Does The World Cup Affect EPL Performance?

With the 2018/19 Premier League season getting underway less than four weeks after the World Cup final, bettors have to bear in mind some teams won’t be at full strength during the first few weeks of the campaign. In total, around a sixth of the 736 players who were at the World Cup play their club football in the English leagues.

All of the top six EPL teams had at least seven players away with their countries in Russia, and Manchester City had a remarkable 16, which was the most of any club in the world. While they won’t have all played every match, each of England’s big six clubs had at least one player present at the final week of the tournament, and they will all need a break. In this bitcoin betting guide, I'll see if there's a correlation between points gained and World Cup appearances.

As an example, nine of the 12 Tottenham players were away with Belgium, England or France, so the World Cup will have had an enormous impact upon Mauricio Pochettino’s plans for the new season. But is there any evidence it will affect the team’s performance?

This is hard to assess. World Cups only come around every four years, and team performance tends to fluctuate from season to season anyway; it’s rare for a club to finish with the same points tally for two years running.

Does the World Cup disproportionately affect elite teams?

However, that doesn’t mean there aren’t trends which we can bear in mind when looking ahead to 2018/19. For instance, as a general rule it takes fewer points to win the league in a season directly following a World Cup, as the below table illustrates.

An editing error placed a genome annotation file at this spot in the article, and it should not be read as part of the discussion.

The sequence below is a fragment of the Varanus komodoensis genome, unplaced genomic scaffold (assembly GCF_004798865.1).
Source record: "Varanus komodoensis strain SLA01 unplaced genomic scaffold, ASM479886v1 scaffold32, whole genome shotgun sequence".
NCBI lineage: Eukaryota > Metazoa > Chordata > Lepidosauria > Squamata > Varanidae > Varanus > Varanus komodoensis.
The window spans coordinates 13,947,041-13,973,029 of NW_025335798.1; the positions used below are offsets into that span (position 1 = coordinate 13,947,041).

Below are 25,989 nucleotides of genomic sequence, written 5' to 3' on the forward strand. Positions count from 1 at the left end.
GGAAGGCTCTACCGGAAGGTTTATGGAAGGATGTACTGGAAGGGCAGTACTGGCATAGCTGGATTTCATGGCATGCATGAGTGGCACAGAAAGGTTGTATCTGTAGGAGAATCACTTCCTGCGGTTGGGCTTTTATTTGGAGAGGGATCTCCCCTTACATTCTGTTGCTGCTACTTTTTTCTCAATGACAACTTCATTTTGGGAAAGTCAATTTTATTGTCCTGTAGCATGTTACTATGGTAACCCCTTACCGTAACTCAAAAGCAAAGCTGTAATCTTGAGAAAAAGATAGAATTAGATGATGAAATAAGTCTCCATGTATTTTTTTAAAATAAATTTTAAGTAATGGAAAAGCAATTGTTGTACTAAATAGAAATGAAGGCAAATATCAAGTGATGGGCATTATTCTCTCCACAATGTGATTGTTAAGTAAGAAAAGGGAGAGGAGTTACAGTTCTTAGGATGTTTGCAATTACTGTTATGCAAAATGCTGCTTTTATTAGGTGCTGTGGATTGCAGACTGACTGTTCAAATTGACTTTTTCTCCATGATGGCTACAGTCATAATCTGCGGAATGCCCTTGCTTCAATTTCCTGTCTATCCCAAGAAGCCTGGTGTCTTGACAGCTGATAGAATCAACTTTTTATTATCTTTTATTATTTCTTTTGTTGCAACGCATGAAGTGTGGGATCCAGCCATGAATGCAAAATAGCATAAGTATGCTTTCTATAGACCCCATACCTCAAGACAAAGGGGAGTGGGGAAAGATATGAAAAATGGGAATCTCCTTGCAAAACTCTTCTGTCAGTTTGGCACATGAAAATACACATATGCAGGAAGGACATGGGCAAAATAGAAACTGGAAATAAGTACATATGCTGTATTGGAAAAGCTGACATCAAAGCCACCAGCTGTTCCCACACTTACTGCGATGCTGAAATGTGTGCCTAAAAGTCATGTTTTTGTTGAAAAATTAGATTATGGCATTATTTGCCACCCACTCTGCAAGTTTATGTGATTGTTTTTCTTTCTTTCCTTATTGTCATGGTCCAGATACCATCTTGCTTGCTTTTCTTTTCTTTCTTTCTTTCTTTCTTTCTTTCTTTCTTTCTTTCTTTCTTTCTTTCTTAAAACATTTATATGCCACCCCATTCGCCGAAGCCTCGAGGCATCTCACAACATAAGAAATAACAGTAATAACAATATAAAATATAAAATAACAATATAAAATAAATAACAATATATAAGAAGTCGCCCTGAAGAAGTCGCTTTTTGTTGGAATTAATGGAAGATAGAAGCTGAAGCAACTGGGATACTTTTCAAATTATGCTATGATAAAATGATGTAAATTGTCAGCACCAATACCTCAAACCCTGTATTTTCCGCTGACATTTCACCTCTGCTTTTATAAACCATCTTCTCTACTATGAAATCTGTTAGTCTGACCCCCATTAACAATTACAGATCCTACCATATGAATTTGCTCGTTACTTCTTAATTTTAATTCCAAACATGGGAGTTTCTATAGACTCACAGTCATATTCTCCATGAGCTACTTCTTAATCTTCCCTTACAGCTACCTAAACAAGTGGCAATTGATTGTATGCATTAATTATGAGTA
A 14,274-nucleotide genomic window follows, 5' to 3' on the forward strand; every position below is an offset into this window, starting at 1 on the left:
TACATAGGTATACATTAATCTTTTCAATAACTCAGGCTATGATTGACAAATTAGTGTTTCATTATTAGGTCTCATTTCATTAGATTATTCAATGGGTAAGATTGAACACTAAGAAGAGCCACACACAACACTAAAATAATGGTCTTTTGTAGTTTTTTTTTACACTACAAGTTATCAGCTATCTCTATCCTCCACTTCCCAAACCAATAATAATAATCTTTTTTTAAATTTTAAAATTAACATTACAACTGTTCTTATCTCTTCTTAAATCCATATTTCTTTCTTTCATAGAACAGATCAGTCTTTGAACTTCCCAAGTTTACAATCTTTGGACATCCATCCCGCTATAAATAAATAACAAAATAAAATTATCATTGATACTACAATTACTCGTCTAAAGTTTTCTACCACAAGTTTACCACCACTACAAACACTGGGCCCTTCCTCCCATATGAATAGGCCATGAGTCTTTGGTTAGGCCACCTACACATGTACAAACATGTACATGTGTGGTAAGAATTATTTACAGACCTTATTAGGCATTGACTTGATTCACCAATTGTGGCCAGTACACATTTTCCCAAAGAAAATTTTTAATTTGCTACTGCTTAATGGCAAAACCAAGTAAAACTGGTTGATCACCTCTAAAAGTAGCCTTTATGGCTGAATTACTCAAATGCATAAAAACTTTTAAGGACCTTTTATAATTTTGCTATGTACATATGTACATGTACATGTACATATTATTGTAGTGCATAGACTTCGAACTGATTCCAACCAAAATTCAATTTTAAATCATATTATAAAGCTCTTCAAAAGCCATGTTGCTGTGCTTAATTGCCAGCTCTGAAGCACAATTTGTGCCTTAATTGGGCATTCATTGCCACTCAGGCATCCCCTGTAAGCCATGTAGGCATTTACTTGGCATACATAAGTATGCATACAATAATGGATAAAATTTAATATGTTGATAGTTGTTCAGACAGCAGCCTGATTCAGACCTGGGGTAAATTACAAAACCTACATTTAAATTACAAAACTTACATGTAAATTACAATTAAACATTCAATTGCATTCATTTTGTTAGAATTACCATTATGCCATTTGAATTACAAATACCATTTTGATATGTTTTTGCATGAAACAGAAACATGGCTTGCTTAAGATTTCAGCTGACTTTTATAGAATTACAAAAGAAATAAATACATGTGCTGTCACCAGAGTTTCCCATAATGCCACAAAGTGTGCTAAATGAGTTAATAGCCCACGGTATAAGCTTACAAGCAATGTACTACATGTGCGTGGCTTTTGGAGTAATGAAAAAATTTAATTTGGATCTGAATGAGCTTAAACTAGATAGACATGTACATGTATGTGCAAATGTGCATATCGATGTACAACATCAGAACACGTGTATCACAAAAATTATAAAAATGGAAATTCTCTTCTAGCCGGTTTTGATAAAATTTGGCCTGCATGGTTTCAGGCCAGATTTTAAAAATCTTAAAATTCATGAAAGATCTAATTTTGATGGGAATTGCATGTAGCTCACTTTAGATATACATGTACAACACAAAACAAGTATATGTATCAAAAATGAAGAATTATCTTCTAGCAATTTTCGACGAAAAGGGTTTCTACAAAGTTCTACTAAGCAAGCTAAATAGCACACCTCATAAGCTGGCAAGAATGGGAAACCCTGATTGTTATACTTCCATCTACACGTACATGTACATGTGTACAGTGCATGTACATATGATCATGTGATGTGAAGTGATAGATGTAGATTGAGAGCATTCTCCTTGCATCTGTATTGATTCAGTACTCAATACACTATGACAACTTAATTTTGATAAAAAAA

For the purposes of this study we’ll begin at 1998/99, as that was the first season in the 20 team Premier League era which followed a World Cup. The seasons are sorted by ‘second place team plus one point’, as that’s the minimum requirement the eventual champions needed to claim the crown (leaving aside the possibility of winning on goal difference, though that has happened in the past). Any World Cup years are highlighted in the tables.

Season Bottom 7 Average Points Points Earned By Champions Second Place Plus 1 Point
2011/12 36.4 89 90
2008/09 35.9 90 87
2016/17 35.4 93 87
2009/10 33.7 86 86
2007/08 33.4 87 86
2013/14 34.9 86 85
2006/07 37.1 89 84
2004/05 36.7 95 84
2005/06 35.3 91 84
2017/18 35.9 100 82
2001/02 37.3 87 81
2003/04 38.3 90 80
2014/15 36.3 87 80
2002/03 38.7 83 79
1998/99 38.4 79 79
2012/13 35.9 89 79
1999/00 35.7 91 74
2010/11 40.3 80 72
2015/16 36.3 81 72
2000/01 37.4 80 71

A points tally in the seventies would’ve been enough for the champions to win the league seven times in the past 20 seasons. That applies to three of the five post-World Cup campaigns though, and four of them could’ve been won with 80 points or less.

The difference between top teams and relegation candidates

It’s not that there have been surprise winners in these seasons; the first four were all claimed by Manchester United, with Chelsea the most recent winners in 2014/15. But the competition at the top end hasn’t tended to be as fierce in these years either. As you'll see in this bitcoin betting guide to the EPL, the bottom teams have taken their chances in World Cup years.